Ex McKenzie 1873 and Cheylesmore 1930 Collections.
The published Naval General Service Medal rolls confirm William Thomas as an Able Seaman aboard the Seahorse for the action against the Badere Zaffere on 6.7.1808, one of just 32 recipients of this clasp recorded on the Admiralty roll. Three men, however, among others with the same names, were entitled to single 'Syria' clasps.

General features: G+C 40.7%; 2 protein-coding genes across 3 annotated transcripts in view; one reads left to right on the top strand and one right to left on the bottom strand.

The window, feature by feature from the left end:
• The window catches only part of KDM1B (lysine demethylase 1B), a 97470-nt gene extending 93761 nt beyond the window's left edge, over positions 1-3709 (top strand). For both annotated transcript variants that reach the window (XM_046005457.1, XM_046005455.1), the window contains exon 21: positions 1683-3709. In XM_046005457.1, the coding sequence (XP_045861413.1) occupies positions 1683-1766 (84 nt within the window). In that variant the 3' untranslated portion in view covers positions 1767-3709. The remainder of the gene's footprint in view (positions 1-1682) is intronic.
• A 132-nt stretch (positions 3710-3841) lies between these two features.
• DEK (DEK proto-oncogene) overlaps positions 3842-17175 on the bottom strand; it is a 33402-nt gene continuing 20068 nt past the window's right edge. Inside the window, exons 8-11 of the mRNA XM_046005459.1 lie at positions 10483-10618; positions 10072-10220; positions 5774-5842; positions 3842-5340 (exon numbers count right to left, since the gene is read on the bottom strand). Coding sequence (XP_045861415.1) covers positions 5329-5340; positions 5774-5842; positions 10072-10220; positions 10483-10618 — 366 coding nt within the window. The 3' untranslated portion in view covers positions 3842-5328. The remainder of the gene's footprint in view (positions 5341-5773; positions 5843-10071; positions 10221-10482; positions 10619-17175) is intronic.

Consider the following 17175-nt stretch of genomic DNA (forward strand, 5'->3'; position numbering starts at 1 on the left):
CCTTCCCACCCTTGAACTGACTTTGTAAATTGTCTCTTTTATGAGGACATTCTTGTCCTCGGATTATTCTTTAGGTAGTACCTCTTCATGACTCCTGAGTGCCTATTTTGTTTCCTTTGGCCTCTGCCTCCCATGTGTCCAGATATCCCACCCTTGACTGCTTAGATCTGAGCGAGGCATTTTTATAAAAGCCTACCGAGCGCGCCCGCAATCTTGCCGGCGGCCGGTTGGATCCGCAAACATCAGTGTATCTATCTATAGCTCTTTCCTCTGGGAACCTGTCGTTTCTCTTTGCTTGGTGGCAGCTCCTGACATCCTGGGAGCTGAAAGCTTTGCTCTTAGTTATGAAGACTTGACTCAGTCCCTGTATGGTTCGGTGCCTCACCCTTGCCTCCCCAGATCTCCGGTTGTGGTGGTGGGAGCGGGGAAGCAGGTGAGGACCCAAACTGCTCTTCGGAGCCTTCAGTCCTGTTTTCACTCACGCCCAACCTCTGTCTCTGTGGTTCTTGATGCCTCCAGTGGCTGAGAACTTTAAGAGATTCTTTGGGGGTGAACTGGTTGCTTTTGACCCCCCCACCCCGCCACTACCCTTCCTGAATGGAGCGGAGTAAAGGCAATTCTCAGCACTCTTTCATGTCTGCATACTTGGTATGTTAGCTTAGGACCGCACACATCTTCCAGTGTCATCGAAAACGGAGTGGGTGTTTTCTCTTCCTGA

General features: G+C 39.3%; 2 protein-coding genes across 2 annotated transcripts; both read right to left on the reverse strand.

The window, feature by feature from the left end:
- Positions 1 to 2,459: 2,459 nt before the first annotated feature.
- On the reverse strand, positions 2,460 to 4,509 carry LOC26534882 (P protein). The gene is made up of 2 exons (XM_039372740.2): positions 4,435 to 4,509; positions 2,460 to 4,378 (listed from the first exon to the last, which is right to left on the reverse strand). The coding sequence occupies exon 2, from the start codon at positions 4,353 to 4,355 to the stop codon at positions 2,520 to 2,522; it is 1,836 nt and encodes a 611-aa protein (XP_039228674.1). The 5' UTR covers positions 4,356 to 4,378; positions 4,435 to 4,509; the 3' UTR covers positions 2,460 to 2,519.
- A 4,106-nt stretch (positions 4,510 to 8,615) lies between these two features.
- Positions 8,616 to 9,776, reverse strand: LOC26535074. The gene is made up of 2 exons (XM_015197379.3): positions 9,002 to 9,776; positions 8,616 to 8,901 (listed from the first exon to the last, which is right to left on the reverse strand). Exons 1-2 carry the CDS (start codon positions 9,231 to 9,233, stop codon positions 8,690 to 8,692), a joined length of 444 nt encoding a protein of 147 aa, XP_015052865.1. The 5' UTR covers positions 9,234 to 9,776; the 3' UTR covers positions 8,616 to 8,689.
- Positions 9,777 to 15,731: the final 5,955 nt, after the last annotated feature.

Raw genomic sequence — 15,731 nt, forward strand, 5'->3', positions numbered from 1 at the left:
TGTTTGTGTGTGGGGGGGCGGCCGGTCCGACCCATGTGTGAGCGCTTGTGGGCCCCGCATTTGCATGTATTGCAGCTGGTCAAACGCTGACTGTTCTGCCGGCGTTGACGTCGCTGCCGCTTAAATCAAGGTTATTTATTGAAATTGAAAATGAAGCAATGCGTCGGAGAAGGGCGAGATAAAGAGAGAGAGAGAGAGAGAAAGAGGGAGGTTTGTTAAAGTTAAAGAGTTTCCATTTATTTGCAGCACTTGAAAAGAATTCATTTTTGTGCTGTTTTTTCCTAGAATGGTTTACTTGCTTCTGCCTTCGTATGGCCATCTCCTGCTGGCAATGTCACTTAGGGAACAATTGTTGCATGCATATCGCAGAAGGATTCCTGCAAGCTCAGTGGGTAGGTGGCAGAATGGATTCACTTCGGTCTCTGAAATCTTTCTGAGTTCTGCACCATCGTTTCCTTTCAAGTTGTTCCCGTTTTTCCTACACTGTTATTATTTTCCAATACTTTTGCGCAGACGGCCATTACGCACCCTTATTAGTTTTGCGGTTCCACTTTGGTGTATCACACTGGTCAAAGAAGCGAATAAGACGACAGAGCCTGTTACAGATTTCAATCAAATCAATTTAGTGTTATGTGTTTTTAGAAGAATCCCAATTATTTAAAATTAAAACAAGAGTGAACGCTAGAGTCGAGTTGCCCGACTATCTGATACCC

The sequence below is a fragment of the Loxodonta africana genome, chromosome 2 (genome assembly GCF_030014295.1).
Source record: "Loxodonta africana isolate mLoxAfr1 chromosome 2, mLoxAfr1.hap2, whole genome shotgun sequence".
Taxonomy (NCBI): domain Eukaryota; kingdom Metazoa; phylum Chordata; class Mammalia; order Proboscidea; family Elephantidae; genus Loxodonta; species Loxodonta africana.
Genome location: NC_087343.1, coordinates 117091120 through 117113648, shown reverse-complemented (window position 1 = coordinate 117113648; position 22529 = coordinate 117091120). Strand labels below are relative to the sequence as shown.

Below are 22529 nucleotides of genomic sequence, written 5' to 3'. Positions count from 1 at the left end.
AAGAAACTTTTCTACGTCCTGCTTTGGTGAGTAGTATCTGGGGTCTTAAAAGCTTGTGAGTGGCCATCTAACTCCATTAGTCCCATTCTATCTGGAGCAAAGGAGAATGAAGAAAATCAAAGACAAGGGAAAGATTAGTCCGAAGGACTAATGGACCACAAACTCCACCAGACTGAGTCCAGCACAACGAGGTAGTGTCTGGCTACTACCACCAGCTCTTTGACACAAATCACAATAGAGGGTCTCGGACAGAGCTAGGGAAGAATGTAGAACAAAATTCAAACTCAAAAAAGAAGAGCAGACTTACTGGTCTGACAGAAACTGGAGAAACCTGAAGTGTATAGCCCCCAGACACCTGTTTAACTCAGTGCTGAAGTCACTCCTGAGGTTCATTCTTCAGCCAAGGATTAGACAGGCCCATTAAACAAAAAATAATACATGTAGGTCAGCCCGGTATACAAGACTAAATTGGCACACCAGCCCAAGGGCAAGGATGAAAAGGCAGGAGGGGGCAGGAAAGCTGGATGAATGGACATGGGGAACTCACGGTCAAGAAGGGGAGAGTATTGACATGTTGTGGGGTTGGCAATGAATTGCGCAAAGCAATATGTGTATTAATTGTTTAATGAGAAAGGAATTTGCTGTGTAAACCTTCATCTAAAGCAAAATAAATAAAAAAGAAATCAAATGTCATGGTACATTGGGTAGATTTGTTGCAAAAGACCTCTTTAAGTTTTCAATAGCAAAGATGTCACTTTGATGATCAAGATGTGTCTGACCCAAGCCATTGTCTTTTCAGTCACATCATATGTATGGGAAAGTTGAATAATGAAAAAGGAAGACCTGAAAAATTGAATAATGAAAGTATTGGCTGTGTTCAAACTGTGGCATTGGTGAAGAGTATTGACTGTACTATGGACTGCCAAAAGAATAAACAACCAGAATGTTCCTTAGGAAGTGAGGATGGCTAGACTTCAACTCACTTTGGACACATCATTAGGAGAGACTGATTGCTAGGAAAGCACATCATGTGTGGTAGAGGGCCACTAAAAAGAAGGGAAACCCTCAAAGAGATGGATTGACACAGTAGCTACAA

'In this year, 1808, British seamen displayed their prowess also against Turkish sailors. On the 5 July, the 38-gun Frigate Seahorse, Captain Stewart, engaged in the Levant, the Badere Zaffere, 52 guns and 543 men, and also the Fezan, 24 guns and 230 men. Every attempt of the enemy to board was eluded by skilful seamanship, while an equally scientific display of gunnery caused the smaller vessel to fly after she had sustained great damage, and resulted in the surrender of the Badere Zaffere. The carnage on board her was terrible. No less than 170 men were killed and 200 wounded, while the ship was reduced to a perfect wreck, and her hull so badly shattered, that is was with difficulty she could be kept afloat. The Seahorse, thanks to the consummate skill with which she was handled, lost only four killed and 10 wounded' (Great Battles of the British Navy, by Lieutenant C.R. Low, R.N., refers).